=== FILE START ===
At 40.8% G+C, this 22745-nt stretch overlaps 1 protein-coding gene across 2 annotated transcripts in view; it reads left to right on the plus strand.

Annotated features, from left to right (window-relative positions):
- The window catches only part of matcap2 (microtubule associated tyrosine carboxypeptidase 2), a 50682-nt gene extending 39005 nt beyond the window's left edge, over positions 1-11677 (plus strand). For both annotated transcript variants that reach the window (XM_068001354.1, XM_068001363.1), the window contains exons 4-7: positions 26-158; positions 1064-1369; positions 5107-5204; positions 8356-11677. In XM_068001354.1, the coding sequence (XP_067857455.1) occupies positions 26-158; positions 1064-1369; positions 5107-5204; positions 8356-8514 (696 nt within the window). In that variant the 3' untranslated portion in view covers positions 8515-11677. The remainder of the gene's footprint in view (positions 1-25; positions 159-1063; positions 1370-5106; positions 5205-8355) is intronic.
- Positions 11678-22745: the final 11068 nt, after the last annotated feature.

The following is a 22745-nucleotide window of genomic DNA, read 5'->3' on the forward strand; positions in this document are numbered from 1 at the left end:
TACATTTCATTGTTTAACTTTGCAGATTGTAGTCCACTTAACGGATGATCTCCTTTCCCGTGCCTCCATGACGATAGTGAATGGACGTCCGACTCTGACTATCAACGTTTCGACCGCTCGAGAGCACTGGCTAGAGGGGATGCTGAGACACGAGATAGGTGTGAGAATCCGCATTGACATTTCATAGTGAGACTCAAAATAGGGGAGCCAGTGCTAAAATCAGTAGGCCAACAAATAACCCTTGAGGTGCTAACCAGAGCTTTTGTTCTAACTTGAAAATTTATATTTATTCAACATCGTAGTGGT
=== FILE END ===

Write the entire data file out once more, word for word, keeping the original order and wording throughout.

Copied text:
At 40.8% G+C, this 22745-nt stretch overlaps 1 protein-coding gene across 2 annotated transcripts in view; it reads left to right on the plus strand.

Annotated features, from left to right (window-relative positions):
- The window catches only part of matcap2 (microtubule associated tyrosine carboxypeptidase 2), a 50682-nt gene extending 39005 nt beyond the window's left edge, over positions 1-11677 (plus strand). For both annotated transcript variants that reach the window (XM_068001354.1, XM_068001363.1), the window contains exons 4-7: positions 26-158; positions 1064-1369; positions 5107-5204; positions 8356-11677. In XM_068001354.1, the coding sequence (XP_067857455.1) occupies positions 26-158; positions 1064-1369; positions 5107-5204; positions 8356-8514 (696 nt within the window). In that variant the 3' untranslated portion in view covers positions 8515-11677. The remainder of the gene's footprint in view (positions 1-25; positions 159-1063; positions 1370-5106; positions 5205-8355) is intronic.
- Positions 11678-22745: the final 11068 nt, after the last annotated feature.

The following is a 22745-nucleotide window of genomic DNA, read 5'->3' on the forward strand; positions in this document are numbered from 1 at the left end:
TACATTTCATTGTTTAACTTTGCAGATTGTAGTCCACTTAACGGATGATCTCCTTTCCCGTGCCTCCATGACGATAGTGAATGGACGTCCGACTCTGACTATCAACGTTTCGACCGCTCGAGAGCACTGGCTAGAGGGGATGCTGAGACACGAGATAGGTGTGAGAATCCGCATTGACATTTCATAGTGAGACTCAAAATAGGGGAGCCAGTGCTAAAATCAGTAGGCCAACAAATAACCCTTGAGGTGCTAACCAGAGCTTTTGTTCTAACTTGAAAATTTATATTTATTCAACATCGTAGTGGT